That is why it is such a solemn thing to hear God’s word. Every time we come and hear it we are judging ourselves. That word is discriminating between us, saved or perishing. If we find the barest inkling of understanding of spiritual things being given to us as we read this letter of Paul’s, if we find the barest hint of a desire to obey what we find there — well, praise God for it. Fan that little glimmer of spiritual sensitivity in your hearts into a flame, because there is no blessing in this universe more precious than light. And God is the only one who can give it.
The Necessity for Preaching
There is a third reason people disparage preaching today, and it goes like this: “People won’t listen to preaching these days.”
If I have been told that once, I have been told it a thousand times. “It demands too much concentration in the television age. If you want to attract non-Christians to the church, you must do away with long sermons. Bring in drama; bring in music groups; bring in films. Create an atmosphere of celebration. What you have got to do is to think about the way you package the gospel. Look at the world of entertainment; see what people find enjoyable. Look at the world of advertising; see what people find persuasive. Then mold your presentation of Christianity in the same way!”
I must be frank. I am very far from being opposed to drama, or music, or celebration, or films, or anything else of that nature. They all have something to contribute to the church’s evangelistic task, and I do not deny it. But I will not have them regarded as a substitute for preaching. And I say that not because I am a preacher worried that I might lose my job! I say it because I believe it is the clear implication of what Paul is saying in these verses. “By setting forth the truth plainly we commend ourselves to every man’s conscience in the sight of God.”
That is, Paul says, how the gospel ought to be made known to people. There is such a thing as “the truth.” The job of the evangelist is to press that truth on people’s minds and on people’s consciences in the plainest possible way. So the test of evangelistic methodology is not, “How much did the non-Christians enjoy all that?” That is irrelevant. The test is, “How much did they learn from it?” Not “How electric was the atmosphere?” but “How clear was the gospel?”
I am not saying that we must be indifferent to the quality of our evangelistic presentation. I have a great deal of sympathy with people who feel they cannot invite their non-Christian friends to this or that church because of its cliche-ridden language and old-fashioned hymns. But it is simply not true to say that people will not listen to preaching. If people are being awakened spiritually to their need of God, they will listen. If they are not being awakened to such a spiritual concern, no amount of gospel entertainment or evangelistic gimmickry will make them listen. We are not in the job of persuading people; we are in the job of watching God open blind eyes.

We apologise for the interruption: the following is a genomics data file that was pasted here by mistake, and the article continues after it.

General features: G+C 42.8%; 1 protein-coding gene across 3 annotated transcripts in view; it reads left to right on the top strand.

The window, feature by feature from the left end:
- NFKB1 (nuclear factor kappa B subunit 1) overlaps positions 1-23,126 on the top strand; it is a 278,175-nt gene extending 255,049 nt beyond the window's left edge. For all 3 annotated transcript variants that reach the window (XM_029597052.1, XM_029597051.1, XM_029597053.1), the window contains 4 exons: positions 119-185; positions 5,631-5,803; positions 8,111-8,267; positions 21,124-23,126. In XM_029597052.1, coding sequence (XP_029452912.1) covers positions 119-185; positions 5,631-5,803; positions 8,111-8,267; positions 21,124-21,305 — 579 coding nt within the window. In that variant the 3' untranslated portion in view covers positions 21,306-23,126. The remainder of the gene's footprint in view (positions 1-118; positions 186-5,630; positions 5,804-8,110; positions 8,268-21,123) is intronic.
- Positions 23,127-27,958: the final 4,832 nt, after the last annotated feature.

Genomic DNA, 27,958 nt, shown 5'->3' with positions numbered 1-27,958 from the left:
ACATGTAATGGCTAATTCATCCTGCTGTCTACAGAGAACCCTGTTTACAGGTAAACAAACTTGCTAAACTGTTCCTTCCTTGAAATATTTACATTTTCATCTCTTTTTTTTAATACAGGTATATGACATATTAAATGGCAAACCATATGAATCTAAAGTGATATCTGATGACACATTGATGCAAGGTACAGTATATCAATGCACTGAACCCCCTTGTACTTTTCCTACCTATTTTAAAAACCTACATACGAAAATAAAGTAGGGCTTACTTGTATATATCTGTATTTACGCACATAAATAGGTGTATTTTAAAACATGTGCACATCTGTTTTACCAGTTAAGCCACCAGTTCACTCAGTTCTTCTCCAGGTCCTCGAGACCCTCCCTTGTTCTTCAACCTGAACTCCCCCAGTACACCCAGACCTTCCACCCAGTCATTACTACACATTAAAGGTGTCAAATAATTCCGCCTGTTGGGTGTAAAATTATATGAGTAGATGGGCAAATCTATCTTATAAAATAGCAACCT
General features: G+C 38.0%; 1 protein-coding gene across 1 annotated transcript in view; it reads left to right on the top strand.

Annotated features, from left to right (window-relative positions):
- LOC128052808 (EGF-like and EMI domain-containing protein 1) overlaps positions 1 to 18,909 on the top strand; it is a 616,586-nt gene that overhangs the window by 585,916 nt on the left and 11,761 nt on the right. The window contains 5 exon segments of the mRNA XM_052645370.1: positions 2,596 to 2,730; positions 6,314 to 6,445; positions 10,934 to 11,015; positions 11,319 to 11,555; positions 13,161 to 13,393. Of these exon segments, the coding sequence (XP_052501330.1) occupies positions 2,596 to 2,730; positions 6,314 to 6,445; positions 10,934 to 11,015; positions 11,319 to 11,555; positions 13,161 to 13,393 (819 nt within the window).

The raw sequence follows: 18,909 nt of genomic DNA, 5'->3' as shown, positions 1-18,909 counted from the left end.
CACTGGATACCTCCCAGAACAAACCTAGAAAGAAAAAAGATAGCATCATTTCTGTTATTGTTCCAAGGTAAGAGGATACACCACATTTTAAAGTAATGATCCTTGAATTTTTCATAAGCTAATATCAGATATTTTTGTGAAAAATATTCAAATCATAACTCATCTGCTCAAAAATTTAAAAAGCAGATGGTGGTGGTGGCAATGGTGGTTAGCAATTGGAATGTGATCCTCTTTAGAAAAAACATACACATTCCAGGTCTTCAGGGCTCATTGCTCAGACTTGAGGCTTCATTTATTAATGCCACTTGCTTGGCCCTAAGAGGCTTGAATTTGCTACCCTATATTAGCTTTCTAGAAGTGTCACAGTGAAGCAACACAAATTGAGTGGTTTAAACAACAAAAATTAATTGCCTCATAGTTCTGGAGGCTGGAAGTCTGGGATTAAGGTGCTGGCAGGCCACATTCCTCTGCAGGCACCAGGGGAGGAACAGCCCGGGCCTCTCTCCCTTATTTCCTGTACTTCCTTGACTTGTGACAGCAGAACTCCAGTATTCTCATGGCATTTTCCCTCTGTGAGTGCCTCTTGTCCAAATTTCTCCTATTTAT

Do you see the difference? Drama, music, film and celebration may all complement preaching and add credibility to the Christian message. They may illustrate the joy of the Christian message and highlight its relevance. I am for all those things. But they cannot possibly communicate the Christian message as plainly and unambiguously as you can by preaching. And that is really what people need to have.
“Setting forth the truth plainly we commend ourselves to every man’s conscience.” That is why Jesus preached; that is why Paul preached; that is why every revival the church has ever known has been led by preachers.
Maybe there are some among my readers who feel that God may be calling them to be preachers. I do not want you to jump to hasty conclusions based on the romantic ideas many people have about preaching. It is no bed of roses. Read the rest of this letter and you will know that. But I do not want you to soft-pedal that call, either. Do not let the bad preaching you have heard demoralise you. Do not let the negative comments you hear about preaching discourage you. Do not let the church’s present neglect of preaching dissuade you. If in the mercy of God you are receiving a call to preach, do not lose heart.
Yes, it may involve quite a lot of sacrifice. But at the end of the day, you will not feel it to be a waste.
From The Strength of Weakness: How God Can Use Your Flaws to Achieve His Goals by Roy Clements (Grand Rapids: Baker Books). Used by permission.